- Book: The Office of Gardens and Ponds
- Location: Honshu, Kyoto
- Author: Didier Decoin
All credit to an author who can spin out an enchanting novel around the husbandry of carps, set in 12th Century Japan! This is a beautifully presented novel (the cover is exquisite) with rather wondrous content.
Amakusa Miyuki has just lost her husband Katsuro in a freak accident in the Kusugawa river, as he was catching and preparing several carp due for transportation from their home village of Shimae to Heian Kyō, the Imperial capital which we know today as Kyoto.
The rituals of tending to the dead are concerning Miyuki when the elders of her impoverished village come to her and ask her to continue the arrangement of taking the superlative carp, fished from the local river, to their final resting and swimming place in the ornamental gardens of the Imperial city. This involves a lengthy journey across a variety of terrains, on foot, with a pair of panniers strapped across her shoulders, containing the fragile carp – abrasions of their scales and ensuing damage to their integral beauty will incur rejection and the journey will have been for nothing.
The vagaries of Miyuki’s journey forms a good part of the novel and finally she arrives in Heian Kyō, her panniers a little lighter due to misadventures along the way. It is an utterly different world to the one she knows, where formality, dress codes, etiquette and precision behaviour are de rigueur. There is something about her – I shall leave this vague – that sees her drawn into a contest, devised by the Emperor Nijō Tennō that shifts the story in an unusual but nevertheless entertaining direction.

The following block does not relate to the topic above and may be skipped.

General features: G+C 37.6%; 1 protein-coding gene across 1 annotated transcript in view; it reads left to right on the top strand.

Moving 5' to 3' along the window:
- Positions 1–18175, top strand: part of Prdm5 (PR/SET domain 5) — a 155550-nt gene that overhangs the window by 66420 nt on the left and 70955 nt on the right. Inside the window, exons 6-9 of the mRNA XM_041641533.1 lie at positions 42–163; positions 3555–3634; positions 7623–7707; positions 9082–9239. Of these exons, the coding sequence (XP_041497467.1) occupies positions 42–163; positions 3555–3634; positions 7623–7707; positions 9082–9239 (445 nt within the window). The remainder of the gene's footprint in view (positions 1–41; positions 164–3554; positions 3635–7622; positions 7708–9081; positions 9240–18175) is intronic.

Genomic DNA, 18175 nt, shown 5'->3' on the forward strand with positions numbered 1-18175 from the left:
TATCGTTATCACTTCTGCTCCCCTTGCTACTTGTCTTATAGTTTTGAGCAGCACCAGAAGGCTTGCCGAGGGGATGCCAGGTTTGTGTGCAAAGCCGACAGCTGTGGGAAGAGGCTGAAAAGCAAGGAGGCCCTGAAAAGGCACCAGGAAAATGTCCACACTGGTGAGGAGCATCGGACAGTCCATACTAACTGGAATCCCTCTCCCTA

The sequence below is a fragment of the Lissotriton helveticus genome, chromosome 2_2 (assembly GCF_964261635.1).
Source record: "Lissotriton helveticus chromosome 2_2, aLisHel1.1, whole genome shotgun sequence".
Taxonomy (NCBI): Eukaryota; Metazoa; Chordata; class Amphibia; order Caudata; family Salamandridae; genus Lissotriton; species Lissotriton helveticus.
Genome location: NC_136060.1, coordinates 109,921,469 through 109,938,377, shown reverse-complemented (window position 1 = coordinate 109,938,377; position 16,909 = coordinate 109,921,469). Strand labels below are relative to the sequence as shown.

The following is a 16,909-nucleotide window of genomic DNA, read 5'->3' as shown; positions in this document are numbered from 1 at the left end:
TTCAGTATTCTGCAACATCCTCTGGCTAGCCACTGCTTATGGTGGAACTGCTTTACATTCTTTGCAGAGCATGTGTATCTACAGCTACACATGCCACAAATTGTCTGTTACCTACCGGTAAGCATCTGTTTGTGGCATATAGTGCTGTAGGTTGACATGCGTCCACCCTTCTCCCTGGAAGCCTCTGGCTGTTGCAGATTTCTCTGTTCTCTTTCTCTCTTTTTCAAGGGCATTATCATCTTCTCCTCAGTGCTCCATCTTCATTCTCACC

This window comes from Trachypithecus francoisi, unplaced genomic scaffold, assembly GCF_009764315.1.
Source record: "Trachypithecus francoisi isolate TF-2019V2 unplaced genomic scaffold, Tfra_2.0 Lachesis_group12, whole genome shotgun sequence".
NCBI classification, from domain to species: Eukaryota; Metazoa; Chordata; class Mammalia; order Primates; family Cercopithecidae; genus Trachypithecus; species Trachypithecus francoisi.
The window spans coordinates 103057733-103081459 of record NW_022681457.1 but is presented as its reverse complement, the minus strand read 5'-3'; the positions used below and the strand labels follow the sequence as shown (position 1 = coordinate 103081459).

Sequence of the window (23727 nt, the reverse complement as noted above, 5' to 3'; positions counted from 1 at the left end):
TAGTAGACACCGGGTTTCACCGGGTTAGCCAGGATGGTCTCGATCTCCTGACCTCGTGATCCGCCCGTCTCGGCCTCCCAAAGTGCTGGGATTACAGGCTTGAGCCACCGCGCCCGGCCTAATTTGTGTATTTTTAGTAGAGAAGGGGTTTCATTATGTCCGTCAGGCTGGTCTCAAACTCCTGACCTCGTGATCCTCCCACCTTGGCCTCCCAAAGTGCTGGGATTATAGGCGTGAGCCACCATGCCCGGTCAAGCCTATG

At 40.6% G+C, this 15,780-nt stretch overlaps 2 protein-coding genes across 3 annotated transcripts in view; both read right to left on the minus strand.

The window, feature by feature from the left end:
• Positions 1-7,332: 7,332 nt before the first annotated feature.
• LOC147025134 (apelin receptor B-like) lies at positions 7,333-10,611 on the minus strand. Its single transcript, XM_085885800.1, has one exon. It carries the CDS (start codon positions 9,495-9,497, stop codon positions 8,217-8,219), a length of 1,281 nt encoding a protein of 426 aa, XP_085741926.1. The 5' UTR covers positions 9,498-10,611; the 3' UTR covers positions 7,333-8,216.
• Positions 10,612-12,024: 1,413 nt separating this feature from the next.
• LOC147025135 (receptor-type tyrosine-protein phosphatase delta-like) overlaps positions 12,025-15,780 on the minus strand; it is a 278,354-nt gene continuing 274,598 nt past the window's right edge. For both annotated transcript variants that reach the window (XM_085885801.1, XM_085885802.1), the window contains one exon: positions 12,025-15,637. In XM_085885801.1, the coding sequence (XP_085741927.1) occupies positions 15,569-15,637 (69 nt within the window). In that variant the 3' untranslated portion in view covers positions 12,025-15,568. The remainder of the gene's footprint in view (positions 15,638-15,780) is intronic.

Yes, this is a story of hardship and resilience but it is also a lyrical exploration of Japan at a time when unrest and exploitation were rife. It is a beautifully penned and at times quite a sensuous novel that weaves its way across the Japanese landscape and left me feeling richer for having read it. How often can you say that? Thank you too to the translator Euan Cameron for doing a wonderful job. Oh, and that cover!!! Highly recommended!